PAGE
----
Still, and it’s important to view The Cry of Love in this light, it seems that Hendrix found it hard to sustain his creativity once he had made his initial breakthrough. His first album, Are You Experienced?, was as near a total statement as he made, each cut caught in its prime and done in a way that allowed for no waste or superficiality, and try as he might, he was never able to come as close to that completeness on any of his subsequent releases. Indeed, the strengths that Hendrix displayed in his debut effort were to remain his strengths throughout his career. For one, he showed off an astonishing ability to construct a song: the opening lines to “Purple Haze” are not only remarkable in their dumb simplicity but for the fact that they set the stage for the mayhem which logically follows. For another, his music had an incongruous element of lyricism, a tender second side that could hardly be explained in the context of “Foxy Lady,” such things as “May This Be Love” or “The Wind Cries Mary.” And last, and probably most significant, he built a magnetizing presence, an overwhelming personality which totally dominated each cut, creating a flesh and blood image that had to stay with you long after you had left the record and gone home.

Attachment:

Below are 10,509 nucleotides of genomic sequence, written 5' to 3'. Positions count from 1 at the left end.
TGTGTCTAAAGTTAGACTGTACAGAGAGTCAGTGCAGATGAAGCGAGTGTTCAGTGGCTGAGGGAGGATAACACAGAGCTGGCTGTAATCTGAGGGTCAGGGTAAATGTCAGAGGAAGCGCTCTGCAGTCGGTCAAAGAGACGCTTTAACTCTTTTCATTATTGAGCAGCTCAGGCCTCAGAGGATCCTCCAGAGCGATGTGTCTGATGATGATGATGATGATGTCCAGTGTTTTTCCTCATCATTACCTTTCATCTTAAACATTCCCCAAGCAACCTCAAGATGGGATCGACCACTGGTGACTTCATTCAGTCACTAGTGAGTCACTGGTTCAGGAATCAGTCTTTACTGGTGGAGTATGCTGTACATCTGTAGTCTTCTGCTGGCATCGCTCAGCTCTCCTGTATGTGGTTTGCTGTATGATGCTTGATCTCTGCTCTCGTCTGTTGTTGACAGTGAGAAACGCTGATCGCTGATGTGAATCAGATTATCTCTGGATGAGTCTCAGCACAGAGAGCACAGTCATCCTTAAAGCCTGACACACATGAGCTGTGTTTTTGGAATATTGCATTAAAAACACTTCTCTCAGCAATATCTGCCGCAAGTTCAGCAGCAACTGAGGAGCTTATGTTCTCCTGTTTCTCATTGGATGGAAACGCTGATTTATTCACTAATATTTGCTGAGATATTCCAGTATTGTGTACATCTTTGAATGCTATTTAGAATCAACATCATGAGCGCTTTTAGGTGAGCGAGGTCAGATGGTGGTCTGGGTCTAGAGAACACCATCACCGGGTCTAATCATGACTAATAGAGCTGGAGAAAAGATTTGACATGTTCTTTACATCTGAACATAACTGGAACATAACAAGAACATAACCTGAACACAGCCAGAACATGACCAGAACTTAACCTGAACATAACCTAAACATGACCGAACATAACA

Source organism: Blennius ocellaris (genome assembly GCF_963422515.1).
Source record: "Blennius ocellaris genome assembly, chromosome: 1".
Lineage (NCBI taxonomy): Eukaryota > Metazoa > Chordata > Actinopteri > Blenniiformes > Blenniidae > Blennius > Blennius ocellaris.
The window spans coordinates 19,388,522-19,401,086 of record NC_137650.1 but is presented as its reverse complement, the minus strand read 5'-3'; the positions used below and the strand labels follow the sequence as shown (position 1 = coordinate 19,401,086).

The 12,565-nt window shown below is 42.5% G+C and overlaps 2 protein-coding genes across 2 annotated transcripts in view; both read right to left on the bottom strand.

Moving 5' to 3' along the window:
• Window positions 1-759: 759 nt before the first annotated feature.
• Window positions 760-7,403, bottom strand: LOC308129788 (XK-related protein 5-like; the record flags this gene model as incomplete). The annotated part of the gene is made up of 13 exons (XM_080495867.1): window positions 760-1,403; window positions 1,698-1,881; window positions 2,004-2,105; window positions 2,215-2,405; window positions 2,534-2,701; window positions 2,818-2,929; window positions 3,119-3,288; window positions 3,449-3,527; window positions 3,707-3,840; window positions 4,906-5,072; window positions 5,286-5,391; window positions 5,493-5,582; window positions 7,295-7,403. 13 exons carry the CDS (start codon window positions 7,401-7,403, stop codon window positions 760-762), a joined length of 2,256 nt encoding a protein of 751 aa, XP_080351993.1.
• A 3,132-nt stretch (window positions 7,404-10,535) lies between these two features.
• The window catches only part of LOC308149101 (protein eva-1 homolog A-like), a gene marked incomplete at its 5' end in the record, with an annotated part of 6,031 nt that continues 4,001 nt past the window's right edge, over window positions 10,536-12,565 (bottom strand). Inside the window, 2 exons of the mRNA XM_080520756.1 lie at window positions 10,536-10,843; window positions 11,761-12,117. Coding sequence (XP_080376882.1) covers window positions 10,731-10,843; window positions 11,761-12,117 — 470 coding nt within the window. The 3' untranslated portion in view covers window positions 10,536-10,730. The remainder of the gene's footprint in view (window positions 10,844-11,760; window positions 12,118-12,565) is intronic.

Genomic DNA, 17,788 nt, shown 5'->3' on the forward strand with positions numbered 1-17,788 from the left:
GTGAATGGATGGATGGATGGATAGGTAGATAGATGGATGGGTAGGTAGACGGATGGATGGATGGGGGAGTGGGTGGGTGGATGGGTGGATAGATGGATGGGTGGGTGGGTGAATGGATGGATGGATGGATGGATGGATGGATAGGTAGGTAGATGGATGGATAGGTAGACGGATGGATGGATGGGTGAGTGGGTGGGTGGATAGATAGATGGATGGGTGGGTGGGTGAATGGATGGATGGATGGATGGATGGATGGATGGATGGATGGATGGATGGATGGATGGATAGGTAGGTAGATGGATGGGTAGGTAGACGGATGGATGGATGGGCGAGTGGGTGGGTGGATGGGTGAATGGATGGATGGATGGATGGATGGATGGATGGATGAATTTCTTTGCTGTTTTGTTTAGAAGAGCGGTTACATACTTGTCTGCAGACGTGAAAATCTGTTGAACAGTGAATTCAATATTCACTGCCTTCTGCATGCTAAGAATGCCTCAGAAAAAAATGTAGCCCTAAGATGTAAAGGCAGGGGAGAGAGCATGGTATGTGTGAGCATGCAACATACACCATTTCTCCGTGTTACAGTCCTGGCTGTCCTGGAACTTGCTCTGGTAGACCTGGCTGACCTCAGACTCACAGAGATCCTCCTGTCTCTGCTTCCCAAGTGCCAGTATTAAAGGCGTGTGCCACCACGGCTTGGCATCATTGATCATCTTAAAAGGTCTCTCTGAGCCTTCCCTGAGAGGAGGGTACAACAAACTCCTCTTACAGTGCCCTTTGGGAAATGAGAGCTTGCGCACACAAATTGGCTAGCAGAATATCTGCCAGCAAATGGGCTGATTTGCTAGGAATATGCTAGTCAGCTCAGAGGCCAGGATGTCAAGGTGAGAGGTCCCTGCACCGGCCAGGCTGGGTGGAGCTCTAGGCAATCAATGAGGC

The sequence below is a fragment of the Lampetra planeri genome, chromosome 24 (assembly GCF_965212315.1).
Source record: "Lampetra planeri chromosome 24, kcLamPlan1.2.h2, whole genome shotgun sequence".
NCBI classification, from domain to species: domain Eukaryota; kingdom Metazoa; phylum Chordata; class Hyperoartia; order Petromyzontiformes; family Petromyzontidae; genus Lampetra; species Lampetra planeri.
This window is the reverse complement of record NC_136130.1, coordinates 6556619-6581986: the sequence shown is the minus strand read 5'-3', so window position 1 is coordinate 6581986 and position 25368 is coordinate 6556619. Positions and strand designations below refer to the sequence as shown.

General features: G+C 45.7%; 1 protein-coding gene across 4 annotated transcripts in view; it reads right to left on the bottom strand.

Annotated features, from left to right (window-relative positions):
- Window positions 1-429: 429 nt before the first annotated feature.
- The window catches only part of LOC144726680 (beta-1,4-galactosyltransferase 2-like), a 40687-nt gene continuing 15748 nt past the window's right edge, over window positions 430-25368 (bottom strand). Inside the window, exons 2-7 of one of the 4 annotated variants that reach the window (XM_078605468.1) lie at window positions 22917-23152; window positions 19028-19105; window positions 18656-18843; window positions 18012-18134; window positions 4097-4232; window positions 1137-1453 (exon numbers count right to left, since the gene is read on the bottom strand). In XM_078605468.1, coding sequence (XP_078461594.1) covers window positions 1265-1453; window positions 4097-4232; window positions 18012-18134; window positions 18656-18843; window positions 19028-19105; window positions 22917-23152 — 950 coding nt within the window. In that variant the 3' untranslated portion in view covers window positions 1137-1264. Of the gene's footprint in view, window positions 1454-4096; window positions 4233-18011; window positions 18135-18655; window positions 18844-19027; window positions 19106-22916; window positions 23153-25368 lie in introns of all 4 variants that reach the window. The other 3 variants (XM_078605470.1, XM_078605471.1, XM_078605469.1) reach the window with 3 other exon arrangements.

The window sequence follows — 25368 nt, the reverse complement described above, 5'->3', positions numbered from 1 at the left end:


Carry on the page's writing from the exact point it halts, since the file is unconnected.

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There were other things involved, of course, but they have more to do with the stream of rock and roll at that time rather than with Hendrix himself. The concept of the rock trio, for instance, was just beginning to strike gold, and it was bolstered by a dynamite combination of English decadence over Seattle black man that helped propel him towards success. In the end, though, even if that first album had arrived at your door in a plain blank cover, we would have known that here was something to be reckoned with, a massively exciting interstellar achievement.